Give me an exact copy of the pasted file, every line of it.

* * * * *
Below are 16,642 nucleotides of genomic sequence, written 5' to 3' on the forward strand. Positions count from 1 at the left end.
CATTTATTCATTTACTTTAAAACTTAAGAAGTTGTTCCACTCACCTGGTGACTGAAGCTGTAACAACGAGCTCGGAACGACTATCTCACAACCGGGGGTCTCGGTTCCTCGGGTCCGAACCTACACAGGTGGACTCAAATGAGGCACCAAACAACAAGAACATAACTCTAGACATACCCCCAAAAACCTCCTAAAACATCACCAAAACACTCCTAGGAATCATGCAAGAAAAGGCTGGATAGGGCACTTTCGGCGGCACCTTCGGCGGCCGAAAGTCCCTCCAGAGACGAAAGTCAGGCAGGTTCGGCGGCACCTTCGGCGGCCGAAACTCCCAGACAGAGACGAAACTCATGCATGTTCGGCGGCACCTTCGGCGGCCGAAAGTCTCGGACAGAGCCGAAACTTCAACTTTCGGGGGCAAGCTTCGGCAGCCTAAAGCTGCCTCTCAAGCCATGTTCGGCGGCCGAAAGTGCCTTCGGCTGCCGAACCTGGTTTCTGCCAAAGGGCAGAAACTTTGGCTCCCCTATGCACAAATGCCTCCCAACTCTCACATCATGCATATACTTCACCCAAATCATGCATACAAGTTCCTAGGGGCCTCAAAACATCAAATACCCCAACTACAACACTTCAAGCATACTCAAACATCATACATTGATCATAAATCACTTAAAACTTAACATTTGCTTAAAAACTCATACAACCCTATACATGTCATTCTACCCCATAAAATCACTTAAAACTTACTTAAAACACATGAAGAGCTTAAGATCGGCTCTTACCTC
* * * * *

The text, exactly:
Below are 16,642 nucleotides of genomic sequence, written 5' to 3' on the forward strand. Positions count from 1 at the left end.
CATTTATTCATTTACTTTAAAACTTAAGAAGTTGTTCCACTCACCTGGTGACTGAAGCTGTAACAACGAGCTCGGAACGACTATCTCACAACCGGGGGTCTCGGTTCCTCGGGTCCGAACCTACACAGGTGGACTCAAATGAGGCACCAAACAACAAGAACATAACTCTAGACATACCCCCAAAAACCTCCTAAAACATCACCAAAACACTCCTAGGAATCATGCAAGAAAAGGCTGGATAGGGCACTTTCGGCGGCACCTTCGGCGGCCGAAAGTCCCTCCAGAGACGAAAGTCAGGCAGGTTCGGCGGCACCTTCGGCGGCCGAAACTCCCAGACAGAGACGAAACTCATGCATGTTCGGCGGCACCTTCGGCGGCCGAAAGTCTCGGACAGAGCCGAAACTTCAACTTTCGGGGGCAAGCTTCGGCAGCCTAAAGCTGCCTCTCAAGCCATGTTCGGCGGCCGAAAGTGCCTTCGGCTGCCGAACCTGGTTTCTGCCAAAGGGCAGAAACTTTGGCTCCCCTATGCACAAATGCCTCCCAACTCTCACATCATGCATATACTTCACCCAAATCATGCATACAAGTTCCTAGGGGCCTCAAAACATCAAATACCCCAACTACAACACTTCAAGCATACTCAAACATCATACATTGATCATAAATCACTTAAAACTTAACATTTGCTTAAAAACTCATACAACCCTATACATGTCATTCTACCCCATAAAATCACTTAAAACTTACTTAAAACACATGAAGAGCTTAAGATCGGCTCTTACCTC